March Madness: Why I Root for Underdogs

I woke up early Thursday morning, headed to the computer and changed my NCAA bracket hours before the first tip-off. Rather than make mine match President Barack Obama’s or ask sports columnists for advice, I decided to play with my heart. After all, it’s only money.

I chose Princeton over Kentucky.

Princeton was this year’s Cornell on my bracket. A win for an academic powerhouse would prove something: that students can be athletes.

I chose Gonzaga over St. John’s because, well, I choose them every year. And they do not disappoint.

And I chose Oakland over Texas – even though I’ll be attending the Final Four with a best friend who is a Longhorn. (I don’t plan to let her see my bracket. It wasn’t about foolish loyalty. I reserve that for my alma mater, Carolina, who I just know is going to the championship game every year (although this year, just for the money, they fall to Syracuse in my bracket. I’ll never be so glad to be wrong).

Yes, I cheered for the little university just miles north of Detroit because I believe I believe in magic, miracles and Cinderella. And they almost proved me right. They gave the Texas players a run for their money at the end that left them losing by only 4 points.

That’s respectable for a Cinderella team that no one thought had a chance.

You always have a chance. Just ask Morehead State players who sent Lousville home.

TEENA MARIE: Not Bad for a White Girl? Nah. How about brilliant in any color?

It was among the things that led to the phrase “You lying!”

Growing up, every time someone said Teena Marie was white, that was the response.  Every time someone said she could sing her butt off, even enemies and racists agreed.

That Teena Marie, one of a handful of white performers to understand and successfully interpret rhythm-and-blues, died Sunday was a shame.

But the response to news reports that she died of natural causes?

“You lying!”

There is nothing natural about the music world losing that voice and an age when many singers are beginning their second acts.

She began her career at Motown. Years earlier, Berry Gordy set the standard for interracial recruiting by signing the white rock band Rare Earth to the Motown family (Motown and Tamla Records). But it was the Sound of Young America – the Supremes, the Miracles, the Temptations – that defined Motown and led it to create music that became iconic.

Still, early Motown happened when we were children, and Motown was Mama and Daddy and ‘em’s music that we loved anyway.

But when Rick James arrived at Motown, full of jheri curls and vinegar, it led to a whole new Motown. Rick jammed a prom or a house party full of kids whose parents were driving around the neighborhood looking for them.

And when Motown signed Teena, the company began breaking all the rules. And so did Teena and Rick, beginning an onstage and off-stage affair that angered black women and reminded America that even in the music industry, racial tensions rule. Another successful black man chose a white woman: who did he think he was? He thought he was free.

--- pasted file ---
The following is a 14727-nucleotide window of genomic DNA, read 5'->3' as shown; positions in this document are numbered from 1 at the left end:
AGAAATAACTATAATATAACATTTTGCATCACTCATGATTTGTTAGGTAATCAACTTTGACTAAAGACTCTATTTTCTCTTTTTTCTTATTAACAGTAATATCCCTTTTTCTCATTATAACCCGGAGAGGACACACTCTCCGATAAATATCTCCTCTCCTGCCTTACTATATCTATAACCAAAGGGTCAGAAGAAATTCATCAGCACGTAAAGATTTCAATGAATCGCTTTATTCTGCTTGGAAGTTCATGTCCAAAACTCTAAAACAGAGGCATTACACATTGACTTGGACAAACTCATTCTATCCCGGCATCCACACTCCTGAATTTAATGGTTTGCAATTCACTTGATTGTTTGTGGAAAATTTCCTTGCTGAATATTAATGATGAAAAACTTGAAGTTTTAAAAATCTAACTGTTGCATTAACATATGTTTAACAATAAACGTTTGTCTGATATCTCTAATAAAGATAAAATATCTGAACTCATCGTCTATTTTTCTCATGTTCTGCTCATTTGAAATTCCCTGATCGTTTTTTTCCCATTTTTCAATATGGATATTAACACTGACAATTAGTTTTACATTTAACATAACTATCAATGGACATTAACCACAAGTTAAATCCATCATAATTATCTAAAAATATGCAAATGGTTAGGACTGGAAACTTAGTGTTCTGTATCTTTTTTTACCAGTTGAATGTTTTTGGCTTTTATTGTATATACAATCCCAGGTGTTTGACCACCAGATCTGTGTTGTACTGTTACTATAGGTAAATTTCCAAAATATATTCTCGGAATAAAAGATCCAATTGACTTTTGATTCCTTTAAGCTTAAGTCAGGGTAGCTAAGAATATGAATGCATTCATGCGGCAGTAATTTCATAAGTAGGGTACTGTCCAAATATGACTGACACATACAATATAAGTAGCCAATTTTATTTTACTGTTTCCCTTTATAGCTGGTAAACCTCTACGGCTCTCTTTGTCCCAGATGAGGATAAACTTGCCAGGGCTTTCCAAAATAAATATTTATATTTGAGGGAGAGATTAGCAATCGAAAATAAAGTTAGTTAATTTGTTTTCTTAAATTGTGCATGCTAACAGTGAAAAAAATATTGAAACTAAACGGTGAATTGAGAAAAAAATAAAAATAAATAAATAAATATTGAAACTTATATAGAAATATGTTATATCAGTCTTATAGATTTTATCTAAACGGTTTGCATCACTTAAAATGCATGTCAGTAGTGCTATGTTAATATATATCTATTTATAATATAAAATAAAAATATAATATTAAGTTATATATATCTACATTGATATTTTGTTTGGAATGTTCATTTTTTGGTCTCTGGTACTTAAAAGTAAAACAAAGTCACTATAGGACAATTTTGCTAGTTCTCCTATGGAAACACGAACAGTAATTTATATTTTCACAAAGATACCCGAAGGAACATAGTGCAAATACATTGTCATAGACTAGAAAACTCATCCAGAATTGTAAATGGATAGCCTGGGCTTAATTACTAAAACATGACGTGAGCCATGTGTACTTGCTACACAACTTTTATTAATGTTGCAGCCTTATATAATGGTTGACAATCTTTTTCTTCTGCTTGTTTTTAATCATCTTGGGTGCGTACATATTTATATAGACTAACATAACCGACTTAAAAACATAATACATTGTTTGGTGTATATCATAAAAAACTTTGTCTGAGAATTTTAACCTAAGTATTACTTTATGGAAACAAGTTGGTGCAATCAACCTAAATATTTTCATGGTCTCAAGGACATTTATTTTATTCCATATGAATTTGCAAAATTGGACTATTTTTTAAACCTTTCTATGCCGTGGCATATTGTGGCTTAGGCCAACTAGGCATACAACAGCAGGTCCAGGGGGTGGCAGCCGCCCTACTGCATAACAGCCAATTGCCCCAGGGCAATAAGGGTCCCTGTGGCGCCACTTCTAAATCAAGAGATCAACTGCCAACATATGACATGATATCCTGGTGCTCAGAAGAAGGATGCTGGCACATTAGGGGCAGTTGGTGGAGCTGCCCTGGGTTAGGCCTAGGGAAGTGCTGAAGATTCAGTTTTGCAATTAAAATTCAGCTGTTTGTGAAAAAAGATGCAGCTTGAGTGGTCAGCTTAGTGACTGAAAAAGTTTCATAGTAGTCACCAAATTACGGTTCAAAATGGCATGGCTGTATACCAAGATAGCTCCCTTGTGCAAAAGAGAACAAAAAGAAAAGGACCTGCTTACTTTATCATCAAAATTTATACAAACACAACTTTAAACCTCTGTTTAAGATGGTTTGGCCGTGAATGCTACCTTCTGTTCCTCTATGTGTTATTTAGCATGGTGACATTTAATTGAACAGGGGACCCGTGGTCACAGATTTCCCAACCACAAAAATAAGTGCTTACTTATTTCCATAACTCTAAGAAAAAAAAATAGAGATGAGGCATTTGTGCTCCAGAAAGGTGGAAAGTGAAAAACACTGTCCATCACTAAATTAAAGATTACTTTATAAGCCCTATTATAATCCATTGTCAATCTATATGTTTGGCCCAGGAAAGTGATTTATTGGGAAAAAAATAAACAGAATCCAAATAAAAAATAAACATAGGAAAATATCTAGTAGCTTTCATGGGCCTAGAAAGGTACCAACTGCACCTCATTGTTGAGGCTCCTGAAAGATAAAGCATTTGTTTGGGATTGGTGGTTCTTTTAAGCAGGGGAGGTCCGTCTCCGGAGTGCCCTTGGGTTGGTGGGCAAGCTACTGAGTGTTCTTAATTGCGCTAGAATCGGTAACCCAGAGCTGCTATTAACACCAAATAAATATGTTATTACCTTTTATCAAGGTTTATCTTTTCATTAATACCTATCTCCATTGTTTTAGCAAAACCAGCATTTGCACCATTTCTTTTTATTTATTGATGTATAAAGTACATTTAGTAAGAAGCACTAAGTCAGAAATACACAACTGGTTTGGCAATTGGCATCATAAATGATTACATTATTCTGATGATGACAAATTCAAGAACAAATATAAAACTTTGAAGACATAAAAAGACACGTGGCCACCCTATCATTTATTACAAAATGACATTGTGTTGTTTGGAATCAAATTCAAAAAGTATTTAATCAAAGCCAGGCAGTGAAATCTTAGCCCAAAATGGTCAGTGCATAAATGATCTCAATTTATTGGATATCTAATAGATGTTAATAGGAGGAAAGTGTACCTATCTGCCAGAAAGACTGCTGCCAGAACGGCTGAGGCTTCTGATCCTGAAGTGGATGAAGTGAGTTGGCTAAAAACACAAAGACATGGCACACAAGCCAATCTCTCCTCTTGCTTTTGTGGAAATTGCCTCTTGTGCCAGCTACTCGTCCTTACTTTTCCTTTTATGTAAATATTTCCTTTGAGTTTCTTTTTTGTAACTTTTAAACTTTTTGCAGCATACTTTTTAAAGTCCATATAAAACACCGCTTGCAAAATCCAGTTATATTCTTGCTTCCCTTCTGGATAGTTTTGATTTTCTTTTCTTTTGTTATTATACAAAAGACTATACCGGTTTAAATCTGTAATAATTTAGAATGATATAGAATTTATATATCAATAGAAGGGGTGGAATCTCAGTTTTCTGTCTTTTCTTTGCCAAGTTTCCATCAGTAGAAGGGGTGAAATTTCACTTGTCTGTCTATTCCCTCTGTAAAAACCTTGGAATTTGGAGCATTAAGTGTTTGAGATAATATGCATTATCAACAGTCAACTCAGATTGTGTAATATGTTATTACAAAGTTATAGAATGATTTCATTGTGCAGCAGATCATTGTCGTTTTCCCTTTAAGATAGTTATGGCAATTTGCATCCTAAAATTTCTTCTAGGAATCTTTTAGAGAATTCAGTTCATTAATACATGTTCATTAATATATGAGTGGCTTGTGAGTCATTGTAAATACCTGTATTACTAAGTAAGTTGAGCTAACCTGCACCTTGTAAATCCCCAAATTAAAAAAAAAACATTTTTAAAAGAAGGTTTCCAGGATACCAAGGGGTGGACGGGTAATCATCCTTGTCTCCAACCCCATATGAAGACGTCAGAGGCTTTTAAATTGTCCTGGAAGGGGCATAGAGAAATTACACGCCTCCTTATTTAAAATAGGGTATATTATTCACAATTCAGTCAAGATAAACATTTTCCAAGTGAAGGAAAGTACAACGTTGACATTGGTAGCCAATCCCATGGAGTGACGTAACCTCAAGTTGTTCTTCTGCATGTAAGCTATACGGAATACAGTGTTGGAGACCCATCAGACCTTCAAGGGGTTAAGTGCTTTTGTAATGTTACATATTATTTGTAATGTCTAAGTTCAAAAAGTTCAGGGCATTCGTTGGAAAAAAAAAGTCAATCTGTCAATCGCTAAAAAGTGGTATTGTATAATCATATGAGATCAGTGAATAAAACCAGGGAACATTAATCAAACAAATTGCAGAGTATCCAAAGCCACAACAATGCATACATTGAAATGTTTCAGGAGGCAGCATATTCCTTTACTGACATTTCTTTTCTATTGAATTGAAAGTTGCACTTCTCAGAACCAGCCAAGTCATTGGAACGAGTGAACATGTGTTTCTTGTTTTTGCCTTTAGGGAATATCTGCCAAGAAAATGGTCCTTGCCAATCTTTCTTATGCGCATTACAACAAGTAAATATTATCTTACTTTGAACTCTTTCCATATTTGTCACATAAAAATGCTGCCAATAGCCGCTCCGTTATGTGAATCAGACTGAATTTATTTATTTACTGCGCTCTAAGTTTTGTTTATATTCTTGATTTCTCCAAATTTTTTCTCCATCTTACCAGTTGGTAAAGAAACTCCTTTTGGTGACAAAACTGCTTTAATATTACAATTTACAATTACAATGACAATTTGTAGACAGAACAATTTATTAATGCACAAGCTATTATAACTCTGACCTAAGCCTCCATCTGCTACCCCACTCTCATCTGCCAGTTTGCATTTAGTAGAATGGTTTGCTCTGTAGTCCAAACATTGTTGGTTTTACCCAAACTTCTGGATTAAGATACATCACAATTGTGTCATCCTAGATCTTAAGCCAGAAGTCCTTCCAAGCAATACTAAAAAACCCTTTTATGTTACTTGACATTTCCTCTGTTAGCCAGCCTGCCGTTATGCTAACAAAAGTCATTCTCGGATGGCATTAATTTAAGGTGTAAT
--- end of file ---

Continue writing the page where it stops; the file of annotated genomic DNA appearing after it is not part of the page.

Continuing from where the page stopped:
For her first album in 1979, Motown wanted Teena to pass for black. There was no recognition of her background, her face, her beginnings. (The great irony was that so many black artists and groups had to do this in the industry’s early years.)

Teena passed, ruling black radio stations and remaining colorless until the following year, when it was her face that graced the cover of her second album, Lady T.

Four years ago, she told a National Public Radio interviewer that: “I still have people coming up to me 26 years later and looking at me and all of a sudden going, ‘I didn’t know you were white!’ ”

The rash of obituaries following her death all included a mention of her lawsuit against Motown, which wouldn’t release her from her contract, but wouldn’t let her release records – a prison no artist should endure. She won, and the Brockert Initiative (Her real name was Mary Christine Brockert.) eventually changed the lives of many artists.

Beginning with Teena.

She left Motown for Epic and soared higher than she ever had. She released “Lovergirl,” her biggest seller ever – after she left Motown.

Soon thought, like many women, she began to focus more on motherhood than the. But a decade later, she faced off against Alicia Keys for a 2005 Grammy. Keys won, but Teena was back.

Teena Marie once said: “I’m a black artist with white skin. At the end of the day you have to sing what’s in your own soul.”

At least she admits it.

But her dying at 54? There is nothing natural about that. There is only a great sense of loss at what she still had in her soul.